UK’s second-biggest contractor put into compulsory liquidation

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Architects are today anxiously waiting to hear how the £4bn collapse of Carillion will affect them.

The country’s second-biggest contractor went into compulsory liquidation this morning, leaving thousands of jobs at risk and a host of subcontractors facing the prospect of not being paid.

Architects employed by Carillion on design and build contracts have been plunged into uncertainty over whether they will be paid.

David Lidington, minister for the Cabinet Office, who has overall responsibility for procurement, tried to reassure Carillion staff and suppliers over getting paid, saying this morning: “We will continue to maintain partnerships with responsible firms in future.”

But Rudi Klein, chief executive of the Specialist Engineering Contractors’ Group, said: “We are desperately seeking clarification on this point. To what extent will the government look after suppliers? What does that entail? What about outstanding payments. There’s a lot of cash built up there. Does that include retentions?”

He said they had recently calculated that Carillion owed subcontractors and other suppliers up to £1bn.

Mike Cherry, the chairman of the Federation of Small Businesses, warned: “It is vital that Carillion’s small business suppliers are paid what they are owed, or some of those firms could themselves be put in jeopardy, putting even more jobs at risk besides those of Carillion’s own employees.”

Projects BD understands Carillion was working on include One Chamberlain Square in Birmingham, which was designed by Eric Parry Architects, and the £297m Midland Metropolitan Hospital in Smethwick which was designed by HKS, Edward Williams Architects and Sonnemann Toon.

Carillion’s role on the first phase of HS2 was limited to two civil engineering contracts awarded to the CEK joint venture of which it is part, along with Eiffage Genie Civil, Kier Infrastructure and Overseas Limited. The contracts involve the delivery of a stretch of the line from the north portal of the proposed Chiltern tunnels to Brackley in Northamptonshire, and on to the south portal of Long Itchington Wood tunnel in Warwickshire.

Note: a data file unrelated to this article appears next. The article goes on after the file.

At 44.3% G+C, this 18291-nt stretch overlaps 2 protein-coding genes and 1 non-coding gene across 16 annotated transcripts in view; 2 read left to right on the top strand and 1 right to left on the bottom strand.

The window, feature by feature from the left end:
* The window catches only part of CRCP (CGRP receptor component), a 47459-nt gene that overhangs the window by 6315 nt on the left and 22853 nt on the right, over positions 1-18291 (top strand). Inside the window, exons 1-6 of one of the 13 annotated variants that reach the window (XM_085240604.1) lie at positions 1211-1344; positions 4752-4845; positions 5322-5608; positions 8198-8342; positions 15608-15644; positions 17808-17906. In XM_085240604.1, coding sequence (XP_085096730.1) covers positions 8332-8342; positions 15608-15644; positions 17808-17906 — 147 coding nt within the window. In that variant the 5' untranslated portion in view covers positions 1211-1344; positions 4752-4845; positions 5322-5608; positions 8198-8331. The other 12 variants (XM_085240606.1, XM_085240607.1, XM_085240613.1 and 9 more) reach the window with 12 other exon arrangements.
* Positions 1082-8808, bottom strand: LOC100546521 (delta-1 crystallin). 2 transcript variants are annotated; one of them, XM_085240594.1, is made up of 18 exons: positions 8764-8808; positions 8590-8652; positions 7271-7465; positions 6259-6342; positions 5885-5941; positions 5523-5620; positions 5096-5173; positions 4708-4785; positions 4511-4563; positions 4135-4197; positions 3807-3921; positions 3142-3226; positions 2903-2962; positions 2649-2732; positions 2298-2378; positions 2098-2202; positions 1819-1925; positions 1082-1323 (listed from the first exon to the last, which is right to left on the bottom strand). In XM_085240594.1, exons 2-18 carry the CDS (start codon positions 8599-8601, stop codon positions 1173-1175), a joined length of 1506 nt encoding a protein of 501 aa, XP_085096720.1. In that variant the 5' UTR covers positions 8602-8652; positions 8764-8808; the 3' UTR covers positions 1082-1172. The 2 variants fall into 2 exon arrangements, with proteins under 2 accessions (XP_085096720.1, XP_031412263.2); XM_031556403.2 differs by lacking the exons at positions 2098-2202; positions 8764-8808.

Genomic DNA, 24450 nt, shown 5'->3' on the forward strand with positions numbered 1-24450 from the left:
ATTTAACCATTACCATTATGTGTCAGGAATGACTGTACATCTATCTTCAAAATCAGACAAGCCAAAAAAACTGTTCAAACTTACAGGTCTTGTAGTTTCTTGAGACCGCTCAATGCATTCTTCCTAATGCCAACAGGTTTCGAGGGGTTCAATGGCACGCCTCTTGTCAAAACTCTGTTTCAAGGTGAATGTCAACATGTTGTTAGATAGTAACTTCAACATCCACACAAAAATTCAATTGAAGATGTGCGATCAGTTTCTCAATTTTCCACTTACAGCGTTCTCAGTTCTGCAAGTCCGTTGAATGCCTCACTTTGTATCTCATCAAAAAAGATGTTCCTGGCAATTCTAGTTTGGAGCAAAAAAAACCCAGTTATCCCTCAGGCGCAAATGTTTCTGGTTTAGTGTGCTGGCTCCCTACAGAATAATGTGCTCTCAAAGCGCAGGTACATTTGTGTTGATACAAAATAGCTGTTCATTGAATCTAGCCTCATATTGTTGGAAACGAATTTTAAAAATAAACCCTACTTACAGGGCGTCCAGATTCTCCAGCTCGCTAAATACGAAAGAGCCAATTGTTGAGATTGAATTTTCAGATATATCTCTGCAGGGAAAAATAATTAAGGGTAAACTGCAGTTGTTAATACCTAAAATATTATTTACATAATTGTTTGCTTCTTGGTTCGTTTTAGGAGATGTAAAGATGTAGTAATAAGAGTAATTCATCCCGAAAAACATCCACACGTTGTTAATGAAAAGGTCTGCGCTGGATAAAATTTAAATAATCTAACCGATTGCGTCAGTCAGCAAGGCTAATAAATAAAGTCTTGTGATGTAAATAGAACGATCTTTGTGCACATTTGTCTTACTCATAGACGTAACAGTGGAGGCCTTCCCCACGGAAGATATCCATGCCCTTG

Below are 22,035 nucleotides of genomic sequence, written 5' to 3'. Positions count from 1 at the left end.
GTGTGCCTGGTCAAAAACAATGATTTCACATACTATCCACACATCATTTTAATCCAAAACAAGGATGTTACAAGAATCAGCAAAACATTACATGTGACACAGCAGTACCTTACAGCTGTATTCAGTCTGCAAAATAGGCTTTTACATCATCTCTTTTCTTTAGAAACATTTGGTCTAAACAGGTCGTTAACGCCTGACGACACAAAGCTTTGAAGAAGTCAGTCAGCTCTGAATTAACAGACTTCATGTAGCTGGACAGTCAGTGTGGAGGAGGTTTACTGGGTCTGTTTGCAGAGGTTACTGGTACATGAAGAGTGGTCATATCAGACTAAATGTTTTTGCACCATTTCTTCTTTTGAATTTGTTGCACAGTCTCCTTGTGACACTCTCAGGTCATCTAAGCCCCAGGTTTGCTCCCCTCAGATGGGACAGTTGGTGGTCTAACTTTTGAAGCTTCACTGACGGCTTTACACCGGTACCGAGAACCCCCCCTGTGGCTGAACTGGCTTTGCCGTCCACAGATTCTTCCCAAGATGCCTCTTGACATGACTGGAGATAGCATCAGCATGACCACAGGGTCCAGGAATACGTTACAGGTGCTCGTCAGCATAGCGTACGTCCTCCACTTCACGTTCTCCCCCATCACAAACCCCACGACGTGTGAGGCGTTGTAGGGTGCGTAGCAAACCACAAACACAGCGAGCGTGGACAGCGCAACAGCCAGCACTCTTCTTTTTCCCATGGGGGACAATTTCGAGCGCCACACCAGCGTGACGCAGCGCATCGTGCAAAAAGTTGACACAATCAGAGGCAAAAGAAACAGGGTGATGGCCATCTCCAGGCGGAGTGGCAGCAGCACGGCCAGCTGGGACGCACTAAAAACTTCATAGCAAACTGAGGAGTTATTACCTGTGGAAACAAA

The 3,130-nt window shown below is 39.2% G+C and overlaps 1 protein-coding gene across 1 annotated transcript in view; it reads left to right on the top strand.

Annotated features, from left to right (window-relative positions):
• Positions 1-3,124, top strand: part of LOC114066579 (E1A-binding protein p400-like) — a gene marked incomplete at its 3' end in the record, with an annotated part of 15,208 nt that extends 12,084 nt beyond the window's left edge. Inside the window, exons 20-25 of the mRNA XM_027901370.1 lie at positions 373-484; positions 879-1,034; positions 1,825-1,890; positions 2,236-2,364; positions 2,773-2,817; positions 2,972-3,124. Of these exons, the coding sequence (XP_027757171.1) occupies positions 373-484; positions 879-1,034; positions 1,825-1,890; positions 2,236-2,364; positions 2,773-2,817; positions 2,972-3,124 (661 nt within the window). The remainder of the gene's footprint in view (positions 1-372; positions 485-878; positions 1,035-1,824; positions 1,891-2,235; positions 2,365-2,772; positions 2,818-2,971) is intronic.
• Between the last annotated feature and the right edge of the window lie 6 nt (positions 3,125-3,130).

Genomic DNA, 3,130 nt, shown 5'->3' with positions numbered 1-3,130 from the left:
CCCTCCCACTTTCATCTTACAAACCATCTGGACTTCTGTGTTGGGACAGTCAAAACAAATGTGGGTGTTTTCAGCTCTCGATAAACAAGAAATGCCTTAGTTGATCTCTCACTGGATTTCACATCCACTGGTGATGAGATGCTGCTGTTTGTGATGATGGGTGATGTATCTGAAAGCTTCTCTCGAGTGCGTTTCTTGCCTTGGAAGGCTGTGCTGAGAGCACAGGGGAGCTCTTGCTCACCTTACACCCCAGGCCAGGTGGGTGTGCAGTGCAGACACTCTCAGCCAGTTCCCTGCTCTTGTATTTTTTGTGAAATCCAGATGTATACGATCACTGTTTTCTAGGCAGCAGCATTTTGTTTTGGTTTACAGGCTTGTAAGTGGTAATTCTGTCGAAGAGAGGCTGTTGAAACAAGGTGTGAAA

The liquidation came after discussions over the weekend between the firm, its lenders and the government failed to reach a deal to save the company.

In a statement to the Stock Exchange this morning, the firm said: “Those discussions have not been successful and the board of Carillion has therefore concluded that it had no choice but to take steps to enter into compulsory liquidation with immediate effect.

“An application was made to the High Court for a compulsory liquidation of Carillion before opening of business today and an order has been granted to appoint the Official Receiver as the liquidator of Carillion.”

Accountant PricewaterhouseCoopers has been appointed as Special Managers, to act on behalf of the Official Receiver.

Carillion chairman Philip Green said: “This is a very sad day for Carillion, for our colleagues, suppliers and customers that we have been proud to serve over many years.Over recent months huge efforts have been made to restructure Carillion to deliver its sustainable future and the Board is very grateful for the huge efforts made by [interim chief executive] Keith Cochrane, our executive team and many others who have worked tirelessly over this period.

“In recent days however we have been unable to secure the funding to support our business plan and it is therefore with the deepest regret that we have arrived at this decision.”

He said the government will provide funding to maintain the public services run by the firm. “We understand that HM Government will be providing the necessary funding required by the Official Receiver to maintain the public services carried on by Carillion staff, subcontractors and suppliers.”

It is believed that Carillion’s main creditors, which include HSBC, RBS and Santander, would only lend the firm more money if the government could guarantee some of Carillion’s debt repayments – in effect asking the taxpayer to bail out a private company.

Carillion, whose new chief executive Andrew Davies was due to formally start work at the firm a week today, employs more than 40,000 people – including 20,000 in the UK.

More to follow.